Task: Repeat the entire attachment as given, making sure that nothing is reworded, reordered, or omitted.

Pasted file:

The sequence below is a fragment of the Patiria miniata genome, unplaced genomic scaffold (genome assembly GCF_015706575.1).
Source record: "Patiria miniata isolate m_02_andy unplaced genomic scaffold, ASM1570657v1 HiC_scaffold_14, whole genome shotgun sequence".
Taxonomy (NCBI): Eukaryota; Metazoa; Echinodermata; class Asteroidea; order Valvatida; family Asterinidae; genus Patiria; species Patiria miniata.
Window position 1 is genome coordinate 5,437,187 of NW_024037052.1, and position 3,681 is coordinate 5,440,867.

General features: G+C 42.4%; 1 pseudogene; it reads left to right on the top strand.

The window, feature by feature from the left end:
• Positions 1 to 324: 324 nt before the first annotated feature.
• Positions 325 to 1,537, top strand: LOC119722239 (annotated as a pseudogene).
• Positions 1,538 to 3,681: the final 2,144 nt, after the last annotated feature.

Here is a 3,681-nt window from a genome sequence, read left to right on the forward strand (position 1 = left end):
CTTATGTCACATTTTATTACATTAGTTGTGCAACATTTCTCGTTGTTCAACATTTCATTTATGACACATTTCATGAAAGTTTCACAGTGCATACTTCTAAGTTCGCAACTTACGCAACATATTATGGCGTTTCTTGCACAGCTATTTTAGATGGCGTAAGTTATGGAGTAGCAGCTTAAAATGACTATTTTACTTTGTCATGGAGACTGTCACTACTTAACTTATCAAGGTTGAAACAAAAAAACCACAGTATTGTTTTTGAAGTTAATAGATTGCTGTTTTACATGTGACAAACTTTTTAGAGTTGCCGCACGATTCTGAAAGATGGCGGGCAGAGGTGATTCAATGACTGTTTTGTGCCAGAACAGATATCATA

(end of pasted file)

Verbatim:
The sequence below is a fragment of the Patiria miniata genome, unplaced genomic scaffold (genome assembly GCF_015706575.1).
Source record: "Patiria miniata isolate m_02_andy unplaced genomic scaffold, ASM1570657v1 HiC_scaffold_14, whole genome shotgun sequence".
Taxonomy (NCBI): Eukaryota; Metazoa; Echinodermata; class Asteroidea; order Valvatida; family Asterinidae; genus Patiria; species Patiria miniata.
Window position 1 is genome coordinate 5,437,187 of NW_024037052.1, and position 3,681 is coordinate 5,440,867.

General features: G+C 42.4%; 1 pseudogene; it reads left to right on the top strand.

The window, feature by feature from the left end:
• Positions 1 to 324: 324 nt before the first annotated feature.
• Positions 325 to 1,537, top strand: LOC119722239 (annotated as a pseudogene).
• Positions 1,538 to 3,681: the final 2,144 nt, after the last annotated feature.

Here is a 3,681-nt window from a genome sequence, read left to right on the forward strand (position 1 = left end):
CTTATGTCACATTTTATTACATTAGTTGTGCAACATTTCTCGTTGTTCAACATTTCATTTATGACACATTTCATGAAAGTTTCACAGTGCATACTTCTAAGTTCGCAACTTACGCAACATATTATGGCGTTTCTTGCACAGCTATTTTAGATGGCGTAAGTTATGGAGTAGCAGCTTAAAATGACTATTTTACTTTGTCATGGAGACTGTCACTACTTAACTTATCAAGGTTGAAACAAAAAAACCACAGTATTGTTTTTGAAGTTAATAGATTGCTGTTTTACATGTGACAAACTTTTTAGAGTTGCCGCACGATTCTGAAAGATGGCGGGCAGAGGTGATTCAATGACTGTTTTGTGCCAGAACAGATATCATA